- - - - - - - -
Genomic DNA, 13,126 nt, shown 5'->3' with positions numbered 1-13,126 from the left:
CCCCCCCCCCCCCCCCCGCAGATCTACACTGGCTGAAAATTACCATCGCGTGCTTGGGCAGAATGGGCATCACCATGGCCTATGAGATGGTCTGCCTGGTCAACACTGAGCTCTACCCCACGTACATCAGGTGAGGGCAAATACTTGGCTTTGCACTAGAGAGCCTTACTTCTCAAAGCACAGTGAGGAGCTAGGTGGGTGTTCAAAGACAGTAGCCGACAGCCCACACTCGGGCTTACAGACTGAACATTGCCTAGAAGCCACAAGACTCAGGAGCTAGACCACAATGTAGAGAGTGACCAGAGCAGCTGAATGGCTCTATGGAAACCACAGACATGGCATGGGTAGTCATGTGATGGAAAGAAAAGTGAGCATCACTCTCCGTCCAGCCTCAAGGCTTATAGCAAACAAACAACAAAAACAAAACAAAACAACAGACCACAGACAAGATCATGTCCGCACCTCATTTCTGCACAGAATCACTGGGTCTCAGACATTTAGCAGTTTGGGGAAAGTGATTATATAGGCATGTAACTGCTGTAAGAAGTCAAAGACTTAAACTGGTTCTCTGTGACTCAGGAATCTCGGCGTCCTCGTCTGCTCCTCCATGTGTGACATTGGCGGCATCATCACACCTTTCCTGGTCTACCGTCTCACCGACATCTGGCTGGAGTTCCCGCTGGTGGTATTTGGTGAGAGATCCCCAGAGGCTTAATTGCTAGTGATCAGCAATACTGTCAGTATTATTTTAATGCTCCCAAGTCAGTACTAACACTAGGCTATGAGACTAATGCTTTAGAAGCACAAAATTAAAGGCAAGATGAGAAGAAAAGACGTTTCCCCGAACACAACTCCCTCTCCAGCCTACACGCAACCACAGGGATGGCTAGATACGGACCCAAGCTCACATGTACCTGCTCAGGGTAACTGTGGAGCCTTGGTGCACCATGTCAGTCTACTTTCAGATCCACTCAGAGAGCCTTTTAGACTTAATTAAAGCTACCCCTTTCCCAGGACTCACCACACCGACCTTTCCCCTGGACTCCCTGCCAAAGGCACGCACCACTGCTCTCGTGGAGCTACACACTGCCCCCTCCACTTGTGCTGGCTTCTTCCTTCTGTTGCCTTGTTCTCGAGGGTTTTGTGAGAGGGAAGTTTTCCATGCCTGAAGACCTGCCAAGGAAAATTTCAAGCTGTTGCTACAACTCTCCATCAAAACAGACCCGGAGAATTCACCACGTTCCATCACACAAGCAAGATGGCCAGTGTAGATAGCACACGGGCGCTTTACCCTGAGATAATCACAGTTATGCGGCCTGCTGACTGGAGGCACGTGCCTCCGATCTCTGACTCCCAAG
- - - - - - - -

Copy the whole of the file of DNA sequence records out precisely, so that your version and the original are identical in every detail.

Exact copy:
Genomic DNA, 13,126 nt, shown 5'->3' with positions numbered 1-13,126 from the left:
CCCCCCCCCCCCCCCCCGCAGATCTACACTGGCTGAAAATTACCATCGCGTGCTTGGGCAGAATGGGCATCACCATGGCCTATGAGATGGTCTGCCTGGTCAACACTGAGCTCTACCCCACGTACATCAGGTGAGGGCAAATACTTGGCTTTGCACTAGAGAGCCTTACTTCTCAAAGCACAGTGAGGAGCTAGGTGGGTGTTCAAAGACAGTAGCCGACAGCCCACACTCGGGCTTACAGACTGAACATTGCCTAGAAGCCACAAGACTCAGGAGCTAGACCACAATGTAGAGAGTGACCAGAGCAGCTGAATGGCTCTATGGAAACCACAGACATGGCATGGGTAGTCATGTGATGGAAAGAAAAGTGAGCATCACTCTCCGTCCAGCCTCAAGGCTTATAGCAAACAAACAACAAAAACAAAACAAAACAACAGACCACAGACAAGATCATGTCCGCACCTCATTTCTGCACAGAATCACTGGGTCTCAGACATTTAGCAGTTTGGGGAAAGTGATTATATAGGCATGTAACTGCTGTAAGAAGTCAAAGACTTAAACTGGTTCTCTGTGACTCAGGAATCTCGGCGTCCTCGTCTGCTCCTCCATGTGTGACATTGGCGGCATCATCACACCTTTCCTGGTCTACCGTCTCACCGACATCTGGCTGGAGTTCCCGCTGGTGGTATTTGGTGAGAGATCCCCAGAGGCTTAATTGCTAGTGATCAGCAATACTGTCAGTATTATTTTAATGCTCCCAAGTCAGTACTAACACTAGGCTATGAGACTAATGCTTTAGAAGCACAAAATTAAAGGCAAGATGAGAAGAAAAGACGTTTCCCCGAACACAACTCCCTCTCCAGCCTACACGCAACCACAGGGATGGCTAGATACGGACCCAAGCTCACATGTACCTGCTCAGGGTAACTGTGGAGCCTTGGTGCACCATGTCAGTCTACTTTCAGATCCACTCAGAGAGCCTTTTAGACTTAATTAAAGCTACCCCTTTCCCAGGACTCACCACACCGACCTTTCCCCTGGACTCCCTGCCAAAGGCACGCACCACTGCTCTCGTGGAGCTACACACTGCCCCCTCCACTTGTGCTGGCTTCTTCCTTCTGTTGCCTTGTTCTCGAGGGTTTTGTGAGAGGGAAGTTTTCCATGCCTGAAGACCTGCCAAGGAAAATTTCAAGCTGTTGCTACAACTCTCCATCAAAACAGACCCGGAGAATTCACCACGTTCCATCACACAAGCAAGATGGCCAGTGTAGATAGCACACGGGCGCTTTACCCTGAGATAATCACAGTTATGCGGCCTGCTGACTGGAGGCACGTGCCTCCGATCTCTGACTCCCAAG